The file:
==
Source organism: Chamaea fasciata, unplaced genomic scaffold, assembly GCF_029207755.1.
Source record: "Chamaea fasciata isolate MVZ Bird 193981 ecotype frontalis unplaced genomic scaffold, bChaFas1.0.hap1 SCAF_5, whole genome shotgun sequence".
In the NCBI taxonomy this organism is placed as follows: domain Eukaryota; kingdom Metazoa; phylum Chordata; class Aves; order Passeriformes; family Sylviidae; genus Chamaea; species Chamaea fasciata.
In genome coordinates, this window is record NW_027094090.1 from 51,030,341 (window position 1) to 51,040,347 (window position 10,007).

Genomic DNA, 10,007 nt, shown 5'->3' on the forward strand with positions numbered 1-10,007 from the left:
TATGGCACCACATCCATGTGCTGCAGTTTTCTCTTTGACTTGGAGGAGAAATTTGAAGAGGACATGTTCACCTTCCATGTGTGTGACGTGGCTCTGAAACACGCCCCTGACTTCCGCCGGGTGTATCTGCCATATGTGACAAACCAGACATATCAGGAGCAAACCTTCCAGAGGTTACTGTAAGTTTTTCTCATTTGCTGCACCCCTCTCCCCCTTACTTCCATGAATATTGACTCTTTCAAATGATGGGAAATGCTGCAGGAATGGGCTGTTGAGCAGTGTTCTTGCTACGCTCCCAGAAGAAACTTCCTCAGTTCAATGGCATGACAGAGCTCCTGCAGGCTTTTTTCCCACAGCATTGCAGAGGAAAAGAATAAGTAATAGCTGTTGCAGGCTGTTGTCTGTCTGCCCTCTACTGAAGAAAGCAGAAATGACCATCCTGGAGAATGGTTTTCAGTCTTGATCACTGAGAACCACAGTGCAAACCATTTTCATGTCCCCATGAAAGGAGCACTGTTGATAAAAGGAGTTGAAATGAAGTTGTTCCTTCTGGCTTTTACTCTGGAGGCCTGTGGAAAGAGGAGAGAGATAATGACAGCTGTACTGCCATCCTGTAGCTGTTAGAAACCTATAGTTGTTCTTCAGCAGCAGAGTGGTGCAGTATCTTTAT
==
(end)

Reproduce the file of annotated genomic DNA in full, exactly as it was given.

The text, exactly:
Source organism: Chamaea fasciata, unplaced genomic scaffold, assembly GCF_029207755.1.
Source record: "Chamaea fasciata isolate MVZ Bird 193981 ecotype frontalis unplaced genomic scaffold, bChaFas1.0.hap1 SCAF_5, whole genome shotgun sequence".
In the NCBI taxonomy this organism is placed as follows: domain Eukaryota; kingdom Metazoa; phylum Chordata; class Aves; order Passeriformes; family Sylviidae; genus Chamaea; species Chamaea fasciata.
In genome coordinates, this window is record NW_027094090.1 from 51,030,341 (window position 1) to 51,040,347 (window position 10,007).

Genomic DNA, 10,007 nt, shown 5'->3' on the forward strand with positions numbered 1-10,007 from the left:
TATGGCACCACATCCATGTGCTGCAGTTTTCTCTTTGACTTGGAGGAGAAATTTGAAGAGGACATGTTCACCTTCCATGTGTGTGACGTGGCTCTGAAACACGCCCCTGACTTCCGCCGGGTGTATCTGCCATATGTGACAAACCAGACATATCAGGAGCAAACCTTCCAGAGGTTACTGTAAGTTTTTCTCATTTGCTGCACCCCTCTCCCCCTTACTTCCATGAATATTGACTCTTTCAAATGATGGGAAATGCTGCAGGAATGGGCTGTTGAGCAGTGTTCTTGCTACGCTCCCAGAAGAAACTTCCTCAGTTCAATGGCATGACAGAGCTCCTGCAGGCTTTTTTCCCACAGCATTGCAGAGGAAAAGAATAAGTAATAGCTGTTGCAGGCTGTTGTCTGTCTGCCCTCTACTGAAGAAAGCAGAAATGACCATCCTGGAGAATGGTTTTCAGTCTTGATCACTGAGAACCACAGTGCAAACCATTTTCATGTCCCCATGAAAGGAGCACTGTTGATAAAAGGAGTTGAAATGAAGTTGTTCCTTCTGGCTTTTACTCTGGAGGCCTGTGGAAAGAGGAGAGAGATAATGACAGCTGTACTGCCATCCTGTAGCTGTTAGAAACCTATAGTTGTTCTTCAGCAGCAGAGTGGTGCAGTATCTTTAT